Festival of Personal Journeys
Call Austin "festival city." Music, comedy, film, chili, jalapeños, Eeyore, and even the gelatinous potted meat otherwise known as Spam each has a celebratory festival. Just when you're thinking, "Whoa, I really need to wash some underwear, eat more meals at home, or find out what that funny smell in the kitchen is" -- another festival sneaks up and begs for attention. This time, it's the Cine las Américas Film Festival opening Friday at the Dobie Theatre.
In its second year, the festival has expanded from four days to a full week, and from six films to eight. It still features excellent films from Latin America never seen before in the United States, but this year the selection includes two films made by U.S. Latino filmmakers and one by a local filmmaker, University of Texas assistant professor and award-winning short filmmaker Lindy Laub.
Anyone familiar with starting and developing a festival can attest that making it successful takes a lot of work, good timing, and luck. Cultivating excitement and sustaining interest about the events can make or break a festival, but once that festival gains momentum the work does not stop. In some ways, the pressures become even greater.
"Last year's project was so successful. We had about a dozen people who came and saw all the films," explains Lara Coger, who is the co-director of Cine las Américas along with Celeste Serna. "People called to ask if we were doing it again and were so excited that we were. That kind of enthusiasm is sort of a blessing and a curse, because it means, guess what? We have to do this again, and again, and again."
"It's a lot of work for two twentysomething women with day jobs," adds Serna.
Not that they're complaining. Coger and Serna's enthusiasm for the project is still as palpable as it was last year when the two were stumping around Austin, selling the project to whomever would listen. With the inaugural festival now a part of history, and after a whole year to consider lessons learned, the two women are directing their energy to the next level: sustaining and improving the festival.
"Fortunately, a number of great relationships were forged with last year's festival," Coger says, "meaning that the focus can now be on developing the project, instead of trying to prove that it can be done."
Business support and backing from Austin's film community helped solidify Cine las Américas financially and administratively. Although the natural impulse of fledgling directors might be to reach beyond Austin to develop their festival, organizers here are reaching out locally, tapping into some of the city's commonly overlooked resources. Such on-campus and nationally affiliated organizations as the Bolivian Association, the Brazil and Mexican Centers at the University of Texas, and a host of others provide not only an obvious audience base but also an important resource network.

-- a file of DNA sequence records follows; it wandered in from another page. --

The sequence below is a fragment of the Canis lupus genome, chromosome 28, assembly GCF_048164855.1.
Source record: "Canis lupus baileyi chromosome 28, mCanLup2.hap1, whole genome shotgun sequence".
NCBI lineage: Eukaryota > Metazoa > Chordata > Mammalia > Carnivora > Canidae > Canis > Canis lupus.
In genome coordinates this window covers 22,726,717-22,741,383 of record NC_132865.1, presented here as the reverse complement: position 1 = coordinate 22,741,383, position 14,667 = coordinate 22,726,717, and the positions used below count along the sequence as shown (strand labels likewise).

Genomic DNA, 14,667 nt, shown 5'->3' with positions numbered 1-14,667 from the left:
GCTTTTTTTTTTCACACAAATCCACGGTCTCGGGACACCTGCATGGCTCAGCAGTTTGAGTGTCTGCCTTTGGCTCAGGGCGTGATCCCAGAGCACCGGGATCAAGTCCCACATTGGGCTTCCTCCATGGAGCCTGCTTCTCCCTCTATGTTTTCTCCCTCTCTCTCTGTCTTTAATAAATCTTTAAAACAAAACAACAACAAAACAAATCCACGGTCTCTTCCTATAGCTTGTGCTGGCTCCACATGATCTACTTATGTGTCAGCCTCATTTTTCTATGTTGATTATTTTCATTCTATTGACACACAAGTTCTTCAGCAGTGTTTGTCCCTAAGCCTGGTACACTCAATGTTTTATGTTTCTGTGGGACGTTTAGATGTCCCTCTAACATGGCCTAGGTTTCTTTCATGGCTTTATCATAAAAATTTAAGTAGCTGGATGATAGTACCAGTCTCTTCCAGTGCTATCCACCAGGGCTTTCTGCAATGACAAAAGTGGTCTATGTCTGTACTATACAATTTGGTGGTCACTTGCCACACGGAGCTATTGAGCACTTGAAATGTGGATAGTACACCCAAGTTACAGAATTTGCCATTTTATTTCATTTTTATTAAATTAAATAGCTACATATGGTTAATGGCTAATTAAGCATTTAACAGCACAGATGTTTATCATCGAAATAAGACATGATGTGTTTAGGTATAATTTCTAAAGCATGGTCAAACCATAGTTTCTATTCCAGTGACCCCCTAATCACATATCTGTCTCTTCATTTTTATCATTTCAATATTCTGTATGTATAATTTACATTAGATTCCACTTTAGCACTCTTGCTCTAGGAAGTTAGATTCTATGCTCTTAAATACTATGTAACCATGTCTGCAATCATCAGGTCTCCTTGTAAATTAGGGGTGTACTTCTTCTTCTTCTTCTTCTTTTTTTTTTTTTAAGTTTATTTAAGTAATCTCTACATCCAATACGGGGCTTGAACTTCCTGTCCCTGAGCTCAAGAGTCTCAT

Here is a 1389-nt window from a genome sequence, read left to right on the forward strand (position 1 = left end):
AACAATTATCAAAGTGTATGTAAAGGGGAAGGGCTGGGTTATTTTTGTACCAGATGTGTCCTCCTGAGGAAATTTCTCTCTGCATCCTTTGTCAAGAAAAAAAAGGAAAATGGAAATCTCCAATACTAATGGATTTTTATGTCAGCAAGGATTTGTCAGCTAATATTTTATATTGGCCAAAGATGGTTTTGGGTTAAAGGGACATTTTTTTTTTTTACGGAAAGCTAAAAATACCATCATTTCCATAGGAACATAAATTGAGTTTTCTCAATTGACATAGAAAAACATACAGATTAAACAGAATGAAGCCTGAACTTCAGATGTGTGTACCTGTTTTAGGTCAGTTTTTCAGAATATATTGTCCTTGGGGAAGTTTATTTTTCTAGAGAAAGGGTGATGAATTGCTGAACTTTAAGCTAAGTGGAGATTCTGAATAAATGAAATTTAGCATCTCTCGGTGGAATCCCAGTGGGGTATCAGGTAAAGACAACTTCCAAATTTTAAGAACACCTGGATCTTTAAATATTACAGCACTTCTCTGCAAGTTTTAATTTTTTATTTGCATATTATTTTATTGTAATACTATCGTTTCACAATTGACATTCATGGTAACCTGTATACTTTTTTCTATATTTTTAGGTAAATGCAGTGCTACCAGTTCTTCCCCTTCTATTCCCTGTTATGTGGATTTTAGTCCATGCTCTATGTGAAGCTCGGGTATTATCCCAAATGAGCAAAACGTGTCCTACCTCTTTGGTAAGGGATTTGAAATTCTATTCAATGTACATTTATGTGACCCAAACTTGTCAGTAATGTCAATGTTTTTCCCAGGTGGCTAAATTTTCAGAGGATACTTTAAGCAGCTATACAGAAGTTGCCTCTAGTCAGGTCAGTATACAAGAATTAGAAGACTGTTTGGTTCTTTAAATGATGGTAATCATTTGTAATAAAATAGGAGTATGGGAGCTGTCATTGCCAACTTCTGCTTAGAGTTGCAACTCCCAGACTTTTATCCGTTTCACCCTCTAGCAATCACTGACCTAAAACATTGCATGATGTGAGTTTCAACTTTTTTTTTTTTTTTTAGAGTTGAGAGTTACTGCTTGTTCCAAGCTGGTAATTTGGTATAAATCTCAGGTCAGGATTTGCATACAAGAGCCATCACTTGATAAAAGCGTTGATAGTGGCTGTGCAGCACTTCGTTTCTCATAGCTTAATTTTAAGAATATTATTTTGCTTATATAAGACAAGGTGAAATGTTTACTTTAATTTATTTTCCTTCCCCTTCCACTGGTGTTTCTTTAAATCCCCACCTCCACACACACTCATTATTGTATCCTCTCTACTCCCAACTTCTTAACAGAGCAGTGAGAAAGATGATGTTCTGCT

"There's a Bolivian filmmaker in town who knows all the Bolivian and Peruvian filmmakers. It's been a great contact for us," Coger notes. "We want to get the word out this year that we want to be a more inclusive project. If you're Colombian and you have friends who are filmmakers, or you know filmmaking, give us a call. We'd like to have a more direct relationship with those kinds of production houses. We want to take advantage of what's going on in the festival route here, as well as do, for example, a Colombian retrospective, or a Bolivian retrospective that's unique and not being seen anywhere else in the country."
Like last year's festival, this year's films are borrowed directly from the Chicago Latino Film Festival, which takes place the week prior to Cine las Américas. The only exception is Luminarias, which was picked up by Coger and Serna directly after the film's showing at this year's SXSW. If this collection of films were to have a subtitle, it could be the "festival of personal journeys." A homeless girl, a young man in search of sexual identity, an ex-prostitute, an unsuccessful lawyer, unemployed artists, working Latina professionals, and a survivor of childhood abuse are among the main characters whose stories are being told. Interspersed with these featured screenings, a retrospective of the work of Santiago Alvarez and student shorts from La Escuela de Cine in Cuba will also be shown.
Alvarez is revered as the foremost documentary filmmaker in Cuba and is internationally respected. His use of montage and music, combined with an active social conscience, has earned him a reputation as a filmmaker who "pensar con el corazon" (thinks with his heart). Alvarez is credited with successfully blending poetry and realism in what has been called "active" or "cinematic" journalism. Screenings of his work include 16mm newsreels produced in the 1960s and shown throughout Cuba, as well as some of his longer-format documentaries. One of his most important documentaries, Now (1965), offers a biting commentary on the treatment of African-Americans in the United States. Made when the U.S. was lambasting Cuba for human rights abuses in the wake of the revolution, Now is a bold mirror which harshly reflects the United States' own human rights abuses. Alvarez's films have never been shown in the U.S., and the Cine las Américas Festival offers a once-in-a-lifetime opportunity to view his work.
Other screenings include shorts created by students of La Escuela de Cine in San Antonio de los Baños, Cuba. The film school draws students from around the world to learn about documentary filmmaking under the direction of Dull (pronounced "dool") Hernández. Hernández has handpicked the student films to be shown and will be in attendance to introduce the selections.
For those struggling with the idea of attending yet another Austin festival, consider this advice: Buy new underwear. Popcorn is good for you. And you won't notice funny smells if you're not at home.